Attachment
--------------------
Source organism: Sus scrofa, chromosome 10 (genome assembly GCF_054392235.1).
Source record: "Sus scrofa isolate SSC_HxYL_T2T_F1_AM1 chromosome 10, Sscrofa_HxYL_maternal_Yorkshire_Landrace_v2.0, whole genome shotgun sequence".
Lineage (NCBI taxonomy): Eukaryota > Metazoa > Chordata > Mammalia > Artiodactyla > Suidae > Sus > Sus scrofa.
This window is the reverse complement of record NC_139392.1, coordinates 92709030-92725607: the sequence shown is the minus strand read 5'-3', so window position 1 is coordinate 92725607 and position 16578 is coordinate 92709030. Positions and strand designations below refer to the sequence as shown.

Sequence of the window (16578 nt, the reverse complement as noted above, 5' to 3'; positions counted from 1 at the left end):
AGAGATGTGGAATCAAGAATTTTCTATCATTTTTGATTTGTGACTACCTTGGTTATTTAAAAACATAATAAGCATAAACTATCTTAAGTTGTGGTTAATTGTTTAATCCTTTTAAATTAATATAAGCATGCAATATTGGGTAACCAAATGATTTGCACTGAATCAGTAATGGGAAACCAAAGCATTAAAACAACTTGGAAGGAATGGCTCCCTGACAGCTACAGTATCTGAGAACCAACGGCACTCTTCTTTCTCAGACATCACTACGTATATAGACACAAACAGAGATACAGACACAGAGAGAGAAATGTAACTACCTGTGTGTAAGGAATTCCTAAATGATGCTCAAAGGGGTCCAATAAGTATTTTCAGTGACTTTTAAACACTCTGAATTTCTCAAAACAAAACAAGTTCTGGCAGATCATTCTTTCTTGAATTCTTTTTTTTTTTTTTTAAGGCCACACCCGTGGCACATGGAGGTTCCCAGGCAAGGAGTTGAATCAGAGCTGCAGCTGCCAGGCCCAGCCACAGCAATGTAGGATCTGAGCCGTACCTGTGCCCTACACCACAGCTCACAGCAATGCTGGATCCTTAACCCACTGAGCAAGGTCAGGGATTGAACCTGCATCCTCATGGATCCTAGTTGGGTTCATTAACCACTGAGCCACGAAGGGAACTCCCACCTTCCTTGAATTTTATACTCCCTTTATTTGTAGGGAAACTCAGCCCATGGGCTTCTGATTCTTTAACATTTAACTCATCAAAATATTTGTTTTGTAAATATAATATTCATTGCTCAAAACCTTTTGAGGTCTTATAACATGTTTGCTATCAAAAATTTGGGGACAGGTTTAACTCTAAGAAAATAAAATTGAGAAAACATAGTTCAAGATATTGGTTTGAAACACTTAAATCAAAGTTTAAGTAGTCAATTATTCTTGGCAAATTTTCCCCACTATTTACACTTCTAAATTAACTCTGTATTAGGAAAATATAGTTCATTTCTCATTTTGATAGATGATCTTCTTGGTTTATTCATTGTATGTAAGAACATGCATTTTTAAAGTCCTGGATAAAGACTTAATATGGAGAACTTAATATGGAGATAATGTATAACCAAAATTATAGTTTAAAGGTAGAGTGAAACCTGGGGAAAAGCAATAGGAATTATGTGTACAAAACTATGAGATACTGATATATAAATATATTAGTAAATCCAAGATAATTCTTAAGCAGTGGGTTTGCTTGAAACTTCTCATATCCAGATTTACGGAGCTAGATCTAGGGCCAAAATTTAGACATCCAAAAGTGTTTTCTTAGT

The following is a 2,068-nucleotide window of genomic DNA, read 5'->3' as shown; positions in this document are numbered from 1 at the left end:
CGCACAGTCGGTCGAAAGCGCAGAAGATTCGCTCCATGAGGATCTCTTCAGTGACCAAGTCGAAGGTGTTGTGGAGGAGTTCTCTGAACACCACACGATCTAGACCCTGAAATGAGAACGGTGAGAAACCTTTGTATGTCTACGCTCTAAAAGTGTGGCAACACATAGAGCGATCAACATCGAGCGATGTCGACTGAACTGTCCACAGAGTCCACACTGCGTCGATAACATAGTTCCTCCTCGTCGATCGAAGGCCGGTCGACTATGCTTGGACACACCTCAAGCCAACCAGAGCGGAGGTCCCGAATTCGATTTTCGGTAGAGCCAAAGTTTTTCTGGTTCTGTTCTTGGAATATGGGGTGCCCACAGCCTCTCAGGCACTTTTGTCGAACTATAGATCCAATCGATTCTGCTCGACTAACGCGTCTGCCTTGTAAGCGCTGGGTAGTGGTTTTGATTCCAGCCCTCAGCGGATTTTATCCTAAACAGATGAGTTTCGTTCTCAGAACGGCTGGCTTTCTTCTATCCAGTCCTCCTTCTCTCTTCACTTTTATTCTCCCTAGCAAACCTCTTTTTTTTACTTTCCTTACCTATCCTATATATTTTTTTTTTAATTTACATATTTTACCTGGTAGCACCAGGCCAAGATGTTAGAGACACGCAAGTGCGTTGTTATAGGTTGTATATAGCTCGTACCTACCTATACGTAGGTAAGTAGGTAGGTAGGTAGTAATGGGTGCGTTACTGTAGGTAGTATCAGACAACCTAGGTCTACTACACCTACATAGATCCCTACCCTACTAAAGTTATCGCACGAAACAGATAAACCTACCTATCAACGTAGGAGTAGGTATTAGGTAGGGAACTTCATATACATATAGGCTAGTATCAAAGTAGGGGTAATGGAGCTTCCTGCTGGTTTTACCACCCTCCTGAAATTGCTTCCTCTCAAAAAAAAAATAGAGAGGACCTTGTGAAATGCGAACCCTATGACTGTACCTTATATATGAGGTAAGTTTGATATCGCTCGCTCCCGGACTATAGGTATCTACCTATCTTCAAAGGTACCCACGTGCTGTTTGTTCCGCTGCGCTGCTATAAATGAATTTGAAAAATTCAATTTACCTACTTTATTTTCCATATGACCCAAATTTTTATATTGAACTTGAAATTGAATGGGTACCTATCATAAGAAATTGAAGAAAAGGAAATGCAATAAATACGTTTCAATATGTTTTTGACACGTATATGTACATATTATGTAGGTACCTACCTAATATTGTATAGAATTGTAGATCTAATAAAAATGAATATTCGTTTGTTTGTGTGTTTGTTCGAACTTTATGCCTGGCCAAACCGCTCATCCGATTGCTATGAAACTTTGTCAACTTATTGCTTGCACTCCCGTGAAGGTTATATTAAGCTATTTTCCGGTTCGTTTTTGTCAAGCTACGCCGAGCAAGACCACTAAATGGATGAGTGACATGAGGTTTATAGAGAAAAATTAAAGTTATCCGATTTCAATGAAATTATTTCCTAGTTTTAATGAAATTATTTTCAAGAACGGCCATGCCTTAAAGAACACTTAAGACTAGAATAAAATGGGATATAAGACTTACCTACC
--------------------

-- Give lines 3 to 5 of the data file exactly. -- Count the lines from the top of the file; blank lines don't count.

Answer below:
Lineage (NCBI taxonomy): Eukaryota > Metazoa > Chordata > Mammalia > Artiodactyla > Suidae > Sus > Sus scrofa.
This window is the reverse complement of record NC_139392.1, coordinates 92709030-92725607: the sequence shown is the minus strand read 5'-3', so window position 1 is coordinate 92725607 and position 16578 is coordinate 92709030. Positions and strand designations below refer to the sequence as shown.

Sequence of the window (16578 nt, the reverse complement as noted above, 5' to 3'; positions counted from 1 at the left end):